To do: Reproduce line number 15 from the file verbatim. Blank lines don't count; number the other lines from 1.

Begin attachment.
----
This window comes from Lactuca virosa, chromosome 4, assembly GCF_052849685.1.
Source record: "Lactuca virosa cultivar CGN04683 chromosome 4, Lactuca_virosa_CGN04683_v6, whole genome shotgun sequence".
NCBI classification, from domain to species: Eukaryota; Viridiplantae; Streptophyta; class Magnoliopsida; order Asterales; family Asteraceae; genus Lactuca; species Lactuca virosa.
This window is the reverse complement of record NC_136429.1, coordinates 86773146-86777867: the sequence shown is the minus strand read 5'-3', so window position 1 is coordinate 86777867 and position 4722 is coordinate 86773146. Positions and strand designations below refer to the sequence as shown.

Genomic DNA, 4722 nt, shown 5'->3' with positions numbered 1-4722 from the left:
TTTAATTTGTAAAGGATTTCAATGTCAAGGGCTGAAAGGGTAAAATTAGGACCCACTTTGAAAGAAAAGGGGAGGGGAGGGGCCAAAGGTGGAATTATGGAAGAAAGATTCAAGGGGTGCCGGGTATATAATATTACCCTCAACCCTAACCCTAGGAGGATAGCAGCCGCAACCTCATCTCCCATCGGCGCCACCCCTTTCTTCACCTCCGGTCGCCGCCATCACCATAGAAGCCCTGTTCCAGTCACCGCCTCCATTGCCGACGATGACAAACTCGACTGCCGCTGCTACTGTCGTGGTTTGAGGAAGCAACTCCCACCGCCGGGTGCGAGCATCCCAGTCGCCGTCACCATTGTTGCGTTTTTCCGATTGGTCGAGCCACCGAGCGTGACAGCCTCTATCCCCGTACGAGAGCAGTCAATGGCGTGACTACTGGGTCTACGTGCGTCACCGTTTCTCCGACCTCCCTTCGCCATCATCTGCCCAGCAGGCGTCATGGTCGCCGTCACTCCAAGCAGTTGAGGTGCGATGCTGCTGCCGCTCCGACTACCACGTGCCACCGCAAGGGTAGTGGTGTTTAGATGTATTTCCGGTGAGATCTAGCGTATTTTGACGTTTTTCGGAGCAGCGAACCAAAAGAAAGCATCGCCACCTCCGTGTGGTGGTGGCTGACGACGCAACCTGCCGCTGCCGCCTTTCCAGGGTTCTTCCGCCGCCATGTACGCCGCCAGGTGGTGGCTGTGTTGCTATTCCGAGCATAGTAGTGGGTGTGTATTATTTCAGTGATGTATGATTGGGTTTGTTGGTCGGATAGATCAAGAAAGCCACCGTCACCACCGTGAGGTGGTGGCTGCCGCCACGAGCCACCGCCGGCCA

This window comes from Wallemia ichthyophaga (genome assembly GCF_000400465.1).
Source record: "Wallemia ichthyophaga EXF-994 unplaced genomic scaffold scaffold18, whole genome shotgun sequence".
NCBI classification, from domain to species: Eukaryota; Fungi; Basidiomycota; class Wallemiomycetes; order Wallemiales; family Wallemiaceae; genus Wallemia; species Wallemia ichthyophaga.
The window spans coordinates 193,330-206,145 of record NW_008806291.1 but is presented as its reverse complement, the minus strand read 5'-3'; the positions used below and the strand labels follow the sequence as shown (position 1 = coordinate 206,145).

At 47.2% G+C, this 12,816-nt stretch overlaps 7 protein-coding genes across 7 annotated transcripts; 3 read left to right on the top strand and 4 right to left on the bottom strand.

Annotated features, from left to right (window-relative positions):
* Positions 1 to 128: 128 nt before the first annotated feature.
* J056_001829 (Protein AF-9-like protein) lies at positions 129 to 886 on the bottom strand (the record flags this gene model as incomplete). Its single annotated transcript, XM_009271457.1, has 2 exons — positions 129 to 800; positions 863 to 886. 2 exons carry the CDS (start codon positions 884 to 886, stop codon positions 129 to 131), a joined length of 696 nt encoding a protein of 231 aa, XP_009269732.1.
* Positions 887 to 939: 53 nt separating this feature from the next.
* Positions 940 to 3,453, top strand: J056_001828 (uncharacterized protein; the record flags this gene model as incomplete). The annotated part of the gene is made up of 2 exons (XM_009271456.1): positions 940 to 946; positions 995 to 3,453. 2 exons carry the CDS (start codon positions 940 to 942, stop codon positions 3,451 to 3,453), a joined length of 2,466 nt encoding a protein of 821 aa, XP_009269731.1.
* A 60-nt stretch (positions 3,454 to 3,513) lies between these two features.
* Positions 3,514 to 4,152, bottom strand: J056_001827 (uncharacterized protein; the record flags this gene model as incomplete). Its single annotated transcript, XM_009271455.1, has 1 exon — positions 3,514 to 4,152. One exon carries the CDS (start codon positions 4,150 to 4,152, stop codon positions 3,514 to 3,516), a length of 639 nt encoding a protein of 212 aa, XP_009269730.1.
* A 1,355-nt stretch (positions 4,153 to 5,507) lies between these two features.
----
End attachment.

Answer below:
* Positions 887 to 939: 53 nt separating this feature from the next.